Using a systematic, outcomes-managed approach to weaning will produce better results than the current practice of weaning based on the need for immediate short-term results. "The emphasis is moving away from looking at weaning in terms of simple extubation," says Burns.

"The preferred method focuses instead on break-ing down the monitoring periods into small units of time, and correct problems with the patient’s breathing as they occur and not wait until later," notes Milo Engoren, MD, an anesthesiologist and intensivist at St. Vincent in Toledo.

Engoren has been studying the effects of respiratory failure on a patient’s breathing rate and tidal volume (the amount of air inhaled and exhaled in one breath). The key to speeding up the weaning process could lie in measuring changes in the patient’s breathing pattern, not necessarily the respiratory rate. "The patterns in the tidal volume may tell us more about the ability to wean or not to wean than the rate itself," Engoren says.2

Engoren also endorses a systematic, patient-holistic approach to weaning. "Patients are coming into the ICU who are older and sicker than before. They often have underlying conditions related to past renal failure and strokes. Yet, they’re undergoing cardiac surgery and are being intubated in the ICU."

Therefore, nurses need to consider existing problems with the patient before beginning the weaning protocol. "The key is to try and optimize the patient’s condition and address the issues that may be interfering with the weaning," Engoren says.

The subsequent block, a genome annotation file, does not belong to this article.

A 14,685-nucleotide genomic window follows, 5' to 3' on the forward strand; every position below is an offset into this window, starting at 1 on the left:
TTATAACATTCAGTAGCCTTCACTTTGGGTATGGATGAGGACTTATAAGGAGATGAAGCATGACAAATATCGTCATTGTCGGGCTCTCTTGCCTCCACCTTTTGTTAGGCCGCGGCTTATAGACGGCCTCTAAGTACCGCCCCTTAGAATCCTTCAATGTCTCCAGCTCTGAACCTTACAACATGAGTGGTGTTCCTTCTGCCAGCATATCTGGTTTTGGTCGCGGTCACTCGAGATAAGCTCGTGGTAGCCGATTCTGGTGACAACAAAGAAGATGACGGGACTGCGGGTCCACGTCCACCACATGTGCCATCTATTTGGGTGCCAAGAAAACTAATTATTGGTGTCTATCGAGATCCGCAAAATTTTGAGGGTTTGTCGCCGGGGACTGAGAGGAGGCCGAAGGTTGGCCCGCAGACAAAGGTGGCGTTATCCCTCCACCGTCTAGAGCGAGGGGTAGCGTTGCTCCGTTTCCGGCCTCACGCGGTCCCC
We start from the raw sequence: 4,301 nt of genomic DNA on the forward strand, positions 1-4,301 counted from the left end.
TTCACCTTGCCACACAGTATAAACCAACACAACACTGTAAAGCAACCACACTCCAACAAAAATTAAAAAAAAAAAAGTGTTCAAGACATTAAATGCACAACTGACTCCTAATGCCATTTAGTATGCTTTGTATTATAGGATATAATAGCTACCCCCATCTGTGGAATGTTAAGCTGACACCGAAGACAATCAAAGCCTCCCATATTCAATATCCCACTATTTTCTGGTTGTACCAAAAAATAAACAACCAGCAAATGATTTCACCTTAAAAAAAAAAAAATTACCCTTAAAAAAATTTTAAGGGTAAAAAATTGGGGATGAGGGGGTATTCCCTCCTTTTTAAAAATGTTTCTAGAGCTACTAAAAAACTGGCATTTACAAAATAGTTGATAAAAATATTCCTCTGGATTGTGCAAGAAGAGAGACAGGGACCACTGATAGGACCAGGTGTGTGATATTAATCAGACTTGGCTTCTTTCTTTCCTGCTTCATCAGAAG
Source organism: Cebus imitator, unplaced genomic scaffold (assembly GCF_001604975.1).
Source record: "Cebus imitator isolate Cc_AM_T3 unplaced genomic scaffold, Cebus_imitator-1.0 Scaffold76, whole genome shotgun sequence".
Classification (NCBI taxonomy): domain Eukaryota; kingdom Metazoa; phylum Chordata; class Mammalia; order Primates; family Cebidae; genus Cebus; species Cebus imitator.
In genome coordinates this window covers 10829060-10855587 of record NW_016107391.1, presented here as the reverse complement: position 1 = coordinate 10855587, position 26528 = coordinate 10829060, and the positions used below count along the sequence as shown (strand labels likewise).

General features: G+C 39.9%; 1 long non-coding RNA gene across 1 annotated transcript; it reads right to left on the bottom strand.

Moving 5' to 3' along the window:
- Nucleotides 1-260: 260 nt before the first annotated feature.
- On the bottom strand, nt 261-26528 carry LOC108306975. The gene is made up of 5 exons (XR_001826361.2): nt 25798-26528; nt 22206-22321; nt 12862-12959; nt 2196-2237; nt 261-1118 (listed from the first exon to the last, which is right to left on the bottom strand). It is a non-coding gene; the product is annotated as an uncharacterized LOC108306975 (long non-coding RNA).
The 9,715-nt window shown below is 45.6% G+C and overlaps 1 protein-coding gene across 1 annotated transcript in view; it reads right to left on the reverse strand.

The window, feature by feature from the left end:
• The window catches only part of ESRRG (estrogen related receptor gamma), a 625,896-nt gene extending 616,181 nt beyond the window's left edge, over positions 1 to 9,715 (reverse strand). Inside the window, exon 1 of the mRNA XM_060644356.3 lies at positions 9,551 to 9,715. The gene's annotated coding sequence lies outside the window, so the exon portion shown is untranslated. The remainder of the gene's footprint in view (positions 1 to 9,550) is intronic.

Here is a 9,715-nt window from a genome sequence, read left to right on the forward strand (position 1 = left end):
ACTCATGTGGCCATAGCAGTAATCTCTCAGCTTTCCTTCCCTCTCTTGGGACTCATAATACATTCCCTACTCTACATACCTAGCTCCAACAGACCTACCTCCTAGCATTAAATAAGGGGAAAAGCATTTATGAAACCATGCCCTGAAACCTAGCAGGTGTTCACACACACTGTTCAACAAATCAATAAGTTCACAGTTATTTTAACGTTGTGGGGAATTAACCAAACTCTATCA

1. Burns SM, Clochesy JM, Goodnough Hanneman SK, et al. Weaning from long-term mechanical ventilation. Am J Crit Care 1995; 4:4-20.

2. Engoren M. Approximate entropy of respiratory rate and tidal volume during weaning and mechanical ventilation. Crit Care Med 1998; 26:1,817-1,823.


To obtain a free copy of the Burns Weaning Assessment Program, contact the University of Virginia Patient Foundation. Telephone: (804) 924-2175. Fax: (804) 924-1583.

For further information on long-term ventilator weaning research, contact:

Suzanne M. Burns, RN, MSN, RRT, associate professor of nursing, School of Nursing, University of Virginia Health Sciences Center, McLeod Hall, Charlottesville, VA 22903. E-mail:

Milo Engoren, MD, anesthesiologist and intensivist, St. Vincent Medical Center, Department of Anesthesiology, 2213 Cherry St., Toledo, OH 43608-2691. E-mail:

Jan Weber, public relations, American Association of Critical Care Nurses, 101 Columbia Ave., Aliso Viejo, CA 92656-1491. Telephone: (800) 809-2273. E-mail: Ask for information concerning the Third National Study Group on Weaning.